Garden Aprons


Garden Aprons. Easy, fun and economical to make. I like to make them out of “duck” (which, when overheard caused a child to ask why I would use a duck and what happened to the feathers?) . . . also known as outdoor fabric. I have found that some of the most beautiful and vibrant patterns are found in this family of fabrics.

I made my own pattern which requires one third of a yard of fabric per adult apron. I cut the piece of fabric into two pieces. One for the apron itself and one which I fold in half for the pockets.   The aprons above are cut, pressed and ready to be sown. It takes about 45 minutes start- to- finish to make an adult apron.


My daughter chose this apron out of several I had finished. She said she liked the colors and the beads along the pockets. I made the ties out of ribbon long enough to wrap from the back to the front to tie. It is easier to tie something in front of you than behind you.



I love the current trend of mixing and matching prints and colors. Used to be that you NEVER put a stripe and a print together. Not any more. This was the first apron I made and it is a little fancier than those which followed. That is because I figured out the shortcuts along the way. I am so glad that in December, American Crafts held a month-long warehouse sale not far from where I live. They offered 25-yard spools of ribbon for $3.  Needless to say I bought several. That is why I have felt NO anxiety about using long lengths of ribbon to wrap around the waists of the gardeners who will wear these aprons !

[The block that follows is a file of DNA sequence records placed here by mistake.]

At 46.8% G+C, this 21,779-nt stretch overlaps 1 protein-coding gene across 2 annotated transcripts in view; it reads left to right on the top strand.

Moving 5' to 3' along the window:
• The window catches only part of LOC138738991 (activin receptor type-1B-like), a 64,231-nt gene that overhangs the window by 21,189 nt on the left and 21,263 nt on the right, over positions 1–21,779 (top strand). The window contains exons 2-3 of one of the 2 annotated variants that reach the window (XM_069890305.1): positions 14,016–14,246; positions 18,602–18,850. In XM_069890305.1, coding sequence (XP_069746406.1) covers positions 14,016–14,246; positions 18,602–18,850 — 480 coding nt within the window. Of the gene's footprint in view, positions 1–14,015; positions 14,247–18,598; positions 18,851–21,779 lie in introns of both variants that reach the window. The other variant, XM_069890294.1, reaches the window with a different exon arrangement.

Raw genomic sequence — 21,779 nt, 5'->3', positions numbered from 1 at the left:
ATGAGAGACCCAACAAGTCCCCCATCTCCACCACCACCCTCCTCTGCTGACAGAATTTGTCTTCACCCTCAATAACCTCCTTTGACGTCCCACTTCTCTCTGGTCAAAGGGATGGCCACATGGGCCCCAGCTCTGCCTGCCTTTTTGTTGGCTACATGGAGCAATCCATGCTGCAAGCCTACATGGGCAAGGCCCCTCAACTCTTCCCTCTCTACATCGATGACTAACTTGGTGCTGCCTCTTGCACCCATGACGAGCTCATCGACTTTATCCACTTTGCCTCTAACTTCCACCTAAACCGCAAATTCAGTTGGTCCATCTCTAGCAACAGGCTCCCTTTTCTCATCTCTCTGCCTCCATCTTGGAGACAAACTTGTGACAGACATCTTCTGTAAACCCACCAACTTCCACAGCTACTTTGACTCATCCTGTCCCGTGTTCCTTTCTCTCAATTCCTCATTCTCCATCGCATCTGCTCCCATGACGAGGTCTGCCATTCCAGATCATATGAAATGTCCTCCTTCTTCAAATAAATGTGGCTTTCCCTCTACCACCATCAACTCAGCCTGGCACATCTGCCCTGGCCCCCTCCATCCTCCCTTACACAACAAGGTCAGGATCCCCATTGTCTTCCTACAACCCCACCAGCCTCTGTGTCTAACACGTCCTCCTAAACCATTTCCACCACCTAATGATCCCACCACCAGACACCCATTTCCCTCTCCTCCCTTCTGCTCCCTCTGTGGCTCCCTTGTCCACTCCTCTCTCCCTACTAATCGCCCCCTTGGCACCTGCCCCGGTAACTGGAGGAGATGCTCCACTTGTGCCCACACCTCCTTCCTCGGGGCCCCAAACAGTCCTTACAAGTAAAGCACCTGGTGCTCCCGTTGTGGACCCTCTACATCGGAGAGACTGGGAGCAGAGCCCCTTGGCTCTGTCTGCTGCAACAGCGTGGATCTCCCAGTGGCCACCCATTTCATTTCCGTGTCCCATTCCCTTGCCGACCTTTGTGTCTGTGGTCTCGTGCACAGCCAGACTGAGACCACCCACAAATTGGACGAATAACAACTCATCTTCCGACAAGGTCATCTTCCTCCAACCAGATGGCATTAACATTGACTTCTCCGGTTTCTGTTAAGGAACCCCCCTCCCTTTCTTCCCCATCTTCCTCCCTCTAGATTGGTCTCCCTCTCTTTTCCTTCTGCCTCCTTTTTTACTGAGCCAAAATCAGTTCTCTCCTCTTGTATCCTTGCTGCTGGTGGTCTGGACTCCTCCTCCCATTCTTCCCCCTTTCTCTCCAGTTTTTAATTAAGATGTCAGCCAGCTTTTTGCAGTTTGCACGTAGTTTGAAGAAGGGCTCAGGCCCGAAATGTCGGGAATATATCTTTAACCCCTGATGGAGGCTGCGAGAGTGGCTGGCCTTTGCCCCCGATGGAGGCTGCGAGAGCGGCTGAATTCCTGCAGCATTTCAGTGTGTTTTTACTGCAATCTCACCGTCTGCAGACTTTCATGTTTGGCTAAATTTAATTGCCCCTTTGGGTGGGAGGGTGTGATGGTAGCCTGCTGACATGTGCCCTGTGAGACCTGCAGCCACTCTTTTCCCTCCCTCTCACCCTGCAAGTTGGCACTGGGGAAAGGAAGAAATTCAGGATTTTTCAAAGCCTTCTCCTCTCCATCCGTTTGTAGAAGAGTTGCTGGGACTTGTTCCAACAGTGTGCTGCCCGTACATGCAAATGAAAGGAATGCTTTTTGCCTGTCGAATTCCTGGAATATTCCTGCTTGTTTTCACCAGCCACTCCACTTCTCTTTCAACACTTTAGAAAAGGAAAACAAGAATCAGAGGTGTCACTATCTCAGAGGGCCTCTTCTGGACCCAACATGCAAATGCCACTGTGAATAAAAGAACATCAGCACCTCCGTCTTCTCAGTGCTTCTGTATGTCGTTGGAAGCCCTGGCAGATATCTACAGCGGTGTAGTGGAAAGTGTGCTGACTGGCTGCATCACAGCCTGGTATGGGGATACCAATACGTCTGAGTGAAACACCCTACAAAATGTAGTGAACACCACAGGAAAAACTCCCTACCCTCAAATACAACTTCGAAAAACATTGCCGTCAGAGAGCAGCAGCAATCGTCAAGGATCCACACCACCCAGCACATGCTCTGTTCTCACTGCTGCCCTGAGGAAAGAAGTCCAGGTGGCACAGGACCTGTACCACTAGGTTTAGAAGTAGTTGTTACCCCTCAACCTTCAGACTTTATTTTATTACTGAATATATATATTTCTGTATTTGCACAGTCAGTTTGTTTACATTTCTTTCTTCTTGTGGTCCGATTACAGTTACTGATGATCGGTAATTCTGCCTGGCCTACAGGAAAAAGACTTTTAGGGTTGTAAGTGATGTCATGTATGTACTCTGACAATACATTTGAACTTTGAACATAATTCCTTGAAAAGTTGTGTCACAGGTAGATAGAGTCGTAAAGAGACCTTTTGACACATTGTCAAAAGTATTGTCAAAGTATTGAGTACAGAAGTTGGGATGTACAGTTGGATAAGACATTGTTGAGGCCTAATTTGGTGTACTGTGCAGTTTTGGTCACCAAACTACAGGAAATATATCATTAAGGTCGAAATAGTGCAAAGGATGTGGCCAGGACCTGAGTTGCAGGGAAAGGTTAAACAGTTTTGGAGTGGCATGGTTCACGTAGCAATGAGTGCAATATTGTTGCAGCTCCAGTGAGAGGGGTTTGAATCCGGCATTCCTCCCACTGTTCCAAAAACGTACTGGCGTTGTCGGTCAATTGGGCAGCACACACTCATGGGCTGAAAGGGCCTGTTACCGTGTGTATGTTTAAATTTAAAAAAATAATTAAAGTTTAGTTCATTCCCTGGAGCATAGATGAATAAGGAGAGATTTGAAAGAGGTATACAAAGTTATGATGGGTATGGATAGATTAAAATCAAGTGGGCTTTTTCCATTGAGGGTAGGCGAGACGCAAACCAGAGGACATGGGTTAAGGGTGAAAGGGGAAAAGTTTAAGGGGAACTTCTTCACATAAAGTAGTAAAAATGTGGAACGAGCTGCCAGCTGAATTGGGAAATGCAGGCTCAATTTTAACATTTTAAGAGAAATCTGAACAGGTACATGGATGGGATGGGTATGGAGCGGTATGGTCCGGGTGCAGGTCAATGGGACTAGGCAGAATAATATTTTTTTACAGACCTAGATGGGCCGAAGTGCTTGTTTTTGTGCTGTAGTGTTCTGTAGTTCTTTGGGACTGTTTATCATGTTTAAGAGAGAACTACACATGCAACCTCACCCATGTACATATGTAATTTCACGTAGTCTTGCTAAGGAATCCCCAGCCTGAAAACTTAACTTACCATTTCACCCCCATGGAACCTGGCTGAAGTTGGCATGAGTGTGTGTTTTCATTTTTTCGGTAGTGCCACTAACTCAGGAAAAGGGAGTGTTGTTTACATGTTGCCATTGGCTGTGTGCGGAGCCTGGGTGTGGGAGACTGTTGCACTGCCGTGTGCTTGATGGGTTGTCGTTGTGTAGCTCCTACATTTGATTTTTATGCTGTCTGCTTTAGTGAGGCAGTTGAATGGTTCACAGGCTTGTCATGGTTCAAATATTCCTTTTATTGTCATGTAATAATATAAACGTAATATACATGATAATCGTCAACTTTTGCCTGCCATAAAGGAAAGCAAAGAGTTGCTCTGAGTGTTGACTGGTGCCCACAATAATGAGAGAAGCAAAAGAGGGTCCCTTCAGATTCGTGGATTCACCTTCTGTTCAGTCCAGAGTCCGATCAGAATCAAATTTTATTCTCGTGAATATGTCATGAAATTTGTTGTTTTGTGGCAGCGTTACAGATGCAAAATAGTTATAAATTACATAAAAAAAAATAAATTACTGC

A pattern for every taste and an apron for every waist.  That became my motto as I sewed merrily along. Since the aprons can wrap around anyone’s hips, by leaving the ribbon long, the aprons truly become “one-size-fits-all”.  (I have always loved patterns and colors like the apron above)


What about the “princess gardener” who has no intention of getting dirty?  I even made an apron for her . . . whomever she turns out to be. We will know when she chooses the apron with the completely impractical lace!



We can’t forget the children. They love to help in the garden. Here are three aprons for little girls. One third of a yard of duck fabric makes two child-sized aprons.( I love the ribbon on the green apron.) These aprons also have generous ties so that aprons will stay on little children who have no hips to speak of.

BUT, WAIT !!!!!

What if a little boy wants to help in the garden and needs some pockets to put things in?  How about this apron for a 3-year-old? The fabric is cotton instead of duck so I used a lightweight fusible interfacing to make the apron a little stiff.  Even if the gardening gets old, playing in the dirt with little cars never does and a snack will fit nicely in the pockets.



You will need: fabric, bias tape, ribbon, trim like rick rack (optional) and thread.

“God made rainy days so that gardeners could get the housework done.”



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